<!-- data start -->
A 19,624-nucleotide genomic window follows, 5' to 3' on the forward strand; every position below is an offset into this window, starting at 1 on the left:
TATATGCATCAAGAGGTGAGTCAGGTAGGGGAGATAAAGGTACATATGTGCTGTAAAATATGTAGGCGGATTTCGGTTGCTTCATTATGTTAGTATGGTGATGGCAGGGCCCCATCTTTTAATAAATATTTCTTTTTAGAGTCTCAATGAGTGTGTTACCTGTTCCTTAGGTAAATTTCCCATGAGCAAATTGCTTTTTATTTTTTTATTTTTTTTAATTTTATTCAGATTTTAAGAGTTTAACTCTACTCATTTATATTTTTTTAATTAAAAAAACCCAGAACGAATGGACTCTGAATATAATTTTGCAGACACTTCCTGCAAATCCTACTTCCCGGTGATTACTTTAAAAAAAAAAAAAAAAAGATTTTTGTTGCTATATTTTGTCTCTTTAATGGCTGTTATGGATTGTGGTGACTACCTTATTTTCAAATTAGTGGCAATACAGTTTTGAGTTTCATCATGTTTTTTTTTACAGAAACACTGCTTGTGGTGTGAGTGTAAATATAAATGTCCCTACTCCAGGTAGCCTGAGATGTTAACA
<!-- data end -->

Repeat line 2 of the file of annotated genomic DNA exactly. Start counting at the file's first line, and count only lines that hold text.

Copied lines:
TATATGCATCAAGAGGTGAGTCAGGTAGGGGAGATAAAGGTACATATGTGCTGTAAAATATGTAGGCGGATTTCGGTTGCTTCATTATGTTAGTATGGTGATGGCAGGGCCCCATCTTTTAATAAATATTTCTTTTTAGAGTCTCAATGAGTGTGTTACCTGTTCCTTAGGTAAATTTCCCATGAGCAAATTGCTTTTTATTTTTTTATTTTTTTTAATTTTATTCAGATTTTAAGAGTTTAACTCTACTCATTTATATTTTTTTAATTAAAAAAACCCAGAACGAATGGACTCTGAATATAATTTTGCAGACACTTCCTGCAAATCCTACTTCCCGGTGATTACTTTAAAAAAAAAAAAAAAAAGATTTTTGTTGCTATATTTTGTCTCTTTAATGGCTGTTATGGATTGTGGTGACTACCTTATTTTCAAATTAGTGGCAATACAGTTTTGAGTTTCATCATGTTTTTTTTTACAGAAACACTGCTTGTGGTGTGAGTGTAAATATAAATGTCCCTACTCCAGGTAGCCTGAGATGTTAACA